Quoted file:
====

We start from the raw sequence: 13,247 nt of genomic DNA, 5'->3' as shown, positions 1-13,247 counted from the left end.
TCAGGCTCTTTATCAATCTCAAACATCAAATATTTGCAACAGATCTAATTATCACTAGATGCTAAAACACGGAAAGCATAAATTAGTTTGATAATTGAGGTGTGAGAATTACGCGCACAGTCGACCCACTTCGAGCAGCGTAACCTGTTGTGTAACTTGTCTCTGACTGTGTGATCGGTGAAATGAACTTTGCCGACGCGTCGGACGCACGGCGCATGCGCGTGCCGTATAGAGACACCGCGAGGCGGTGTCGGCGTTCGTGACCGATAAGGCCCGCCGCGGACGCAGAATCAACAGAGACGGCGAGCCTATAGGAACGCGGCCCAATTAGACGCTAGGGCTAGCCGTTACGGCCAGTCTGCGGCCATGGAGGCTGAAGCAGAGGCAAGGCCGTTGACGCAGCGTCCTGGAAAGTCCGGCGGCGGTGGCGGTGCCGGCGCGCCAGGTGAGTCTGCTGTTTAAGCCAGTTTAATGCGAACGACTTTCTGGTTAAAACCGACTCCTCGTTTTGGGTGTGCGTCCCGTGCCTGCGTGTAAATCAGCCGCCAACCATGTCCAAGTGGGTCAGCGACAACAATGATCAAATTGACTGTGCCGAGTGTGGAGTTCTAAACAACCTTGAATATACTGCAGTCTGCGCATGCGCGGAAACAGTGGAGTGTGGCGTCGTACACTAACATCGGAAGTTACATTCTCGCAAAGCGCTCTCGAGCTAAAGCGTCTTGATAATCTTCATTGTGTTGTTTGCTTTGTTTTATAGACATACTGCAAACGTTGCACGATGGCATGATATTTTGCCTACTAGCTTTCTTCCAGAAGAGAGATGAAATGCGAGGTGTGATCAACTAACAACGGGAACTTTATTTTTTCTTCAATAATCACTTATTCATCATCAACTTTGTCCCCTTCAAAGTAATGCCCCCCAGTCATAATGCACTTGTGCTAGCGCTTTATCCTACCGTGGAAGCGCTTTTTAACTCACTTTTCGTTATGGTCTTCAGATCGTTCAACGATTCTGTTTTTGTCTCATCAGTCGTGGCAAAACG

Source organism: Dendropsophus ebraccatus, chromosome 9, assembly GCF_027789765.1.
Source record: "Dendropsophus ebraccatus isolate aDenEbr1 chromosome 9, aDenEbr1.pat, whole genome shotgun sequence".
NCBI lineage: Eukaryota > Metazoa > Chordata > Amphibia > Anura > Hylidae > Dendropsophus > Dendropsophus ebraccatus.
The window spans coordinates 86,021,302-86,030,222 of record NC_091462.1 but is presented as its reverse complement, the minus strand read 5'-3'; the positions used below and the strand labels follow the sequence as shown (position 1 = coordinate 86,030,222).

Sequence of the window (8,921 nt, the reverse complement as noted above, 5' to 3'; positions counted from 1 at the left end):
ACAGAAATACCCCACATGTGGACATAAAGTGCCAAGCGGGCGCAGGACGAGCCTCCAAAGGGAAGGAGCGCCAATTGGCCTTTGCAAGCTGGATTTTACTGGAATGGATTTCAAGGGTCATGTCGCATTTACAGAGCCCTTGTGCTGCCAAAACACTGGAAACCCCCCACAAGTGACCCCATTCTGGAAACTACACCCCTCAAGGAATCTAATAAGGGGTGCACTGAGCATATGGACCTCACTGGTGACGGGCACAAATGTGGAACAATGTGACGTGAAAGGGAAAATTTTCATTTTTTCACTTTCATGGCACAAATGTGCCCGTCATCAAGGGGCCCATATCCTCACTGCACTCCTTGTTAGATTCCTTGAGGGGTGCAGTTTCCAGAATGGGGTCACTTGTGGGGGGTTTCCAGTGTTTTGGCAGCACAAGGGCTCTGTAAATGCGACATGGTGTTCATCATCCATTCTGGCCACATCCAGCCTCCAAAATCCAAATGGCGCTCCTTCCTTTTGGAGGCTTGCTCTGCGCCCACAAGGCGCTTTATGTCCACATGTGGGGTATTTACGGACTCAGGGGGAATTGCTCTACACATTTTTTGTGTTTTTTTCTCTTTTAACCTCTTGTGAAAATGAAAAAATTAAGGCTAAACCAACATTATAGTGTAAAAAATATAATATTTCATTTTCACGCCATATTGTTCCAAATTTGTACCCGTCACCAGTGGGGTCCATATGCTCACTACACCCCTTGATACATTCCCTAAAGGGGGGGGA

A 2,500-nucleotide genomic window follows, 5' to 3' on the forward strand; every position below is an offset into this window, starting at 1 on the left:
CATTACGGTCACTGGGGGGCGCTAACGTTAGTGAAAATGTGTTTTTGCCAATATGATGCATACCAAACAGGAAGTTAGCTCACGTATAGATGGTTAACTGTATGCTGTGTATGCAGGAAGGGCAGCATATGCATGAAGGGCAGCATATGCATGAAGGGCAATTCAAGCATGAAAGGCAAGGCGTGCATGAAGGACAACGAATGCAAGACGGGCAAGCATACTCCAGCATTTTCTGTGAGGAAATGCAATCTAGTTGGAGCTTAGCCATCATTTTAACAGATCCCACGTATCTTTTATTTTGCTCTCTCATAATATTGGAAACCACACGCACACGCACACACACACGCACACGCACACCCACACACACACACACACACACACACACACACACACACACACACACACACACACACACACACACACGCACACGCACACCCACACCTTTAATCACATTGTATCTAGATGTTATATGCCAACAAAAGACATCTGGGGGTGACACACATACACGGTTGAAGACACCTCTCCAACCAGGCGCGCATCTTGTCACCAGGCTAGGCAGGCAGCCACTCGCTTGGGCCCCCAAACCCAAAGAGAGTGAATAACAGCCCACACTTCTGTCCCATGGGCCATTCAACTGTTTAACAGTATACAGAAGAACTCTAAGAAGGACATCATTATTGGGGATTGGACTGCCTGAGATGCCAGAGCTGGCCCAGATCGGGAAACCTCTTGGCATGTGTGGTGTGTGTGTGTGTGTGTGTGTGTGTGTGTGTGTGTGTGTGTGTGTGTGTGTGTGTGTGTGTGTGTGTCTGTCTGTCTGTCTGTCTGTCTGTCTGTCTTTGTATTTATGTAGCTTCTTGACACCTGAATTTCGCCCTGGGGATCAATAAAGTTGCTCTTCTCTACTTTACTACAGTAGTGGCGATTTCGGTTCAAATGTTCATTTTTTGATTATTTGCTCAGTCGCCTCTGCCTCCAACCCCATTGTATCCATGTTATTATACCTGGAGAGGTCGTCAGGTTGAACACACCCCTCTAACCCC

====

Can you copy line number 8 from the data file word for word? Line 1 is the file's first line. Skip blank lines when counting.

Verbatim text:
ACAGAAATACCCCACATGTGGACATAAAGTGCCAAGCGGGCGCAGGACGAGCCTCCAAAGGGAAGGAGCGCCAATTGGCCTTTGCAAGCTGGATTTTACTGGAATGGATTTCAAGGGTCATGTCGCATTTACAGAGCCCTTGTGCTGCCAAAACACTGGAAACCCCCCACAAGTGACCCCATTCTGGAAACTACACCCCTCAAGGAATCTAATAAGGGGTGCACTGAGCATATGGACCTCACTGGTGACGGGCACAAATGTGGAACAATGTGACGTGAAAGGGAAAATTTTCATTTTTTCACTTTCATGGCACAAATGTGCCCGTCATCAAGGGGCCCATATCCTCACTGCACTCCTTGTTAGATTCCTTGAGGGGTGCAGTTTCCAGAATGGGGTCACTTGTGGGGGGTTTCCAGTGTTTTGGCAGCACAAGGGCTCTGTAAATGCGACATGGTGTTCATCATCCATTCTGGCCACATCCAGCCTCCAAAATCCAAATGGCGCTCCTTCCTTTTGGAGGCTTGCTCTGCGCCCACAAGGCGCTTTATGTCCACATGTGGGGTATTTACGGACTCAGGGGGAATTGCTCTACACATTTTTTGTGTTTTTTTCTCTTTTAACCTCTTGTGAAAATGAAAAAATTAAGGCTAAACCAACATTATAGTGTAAAAAATATAATATTTCATTTTCACGCCATATTGTTCCAAATTTGTACCCGTCACCAGTGGGGTCCATATGCTCACTACACCCCTTGATACATTCCCTAAAGGGGGGGGA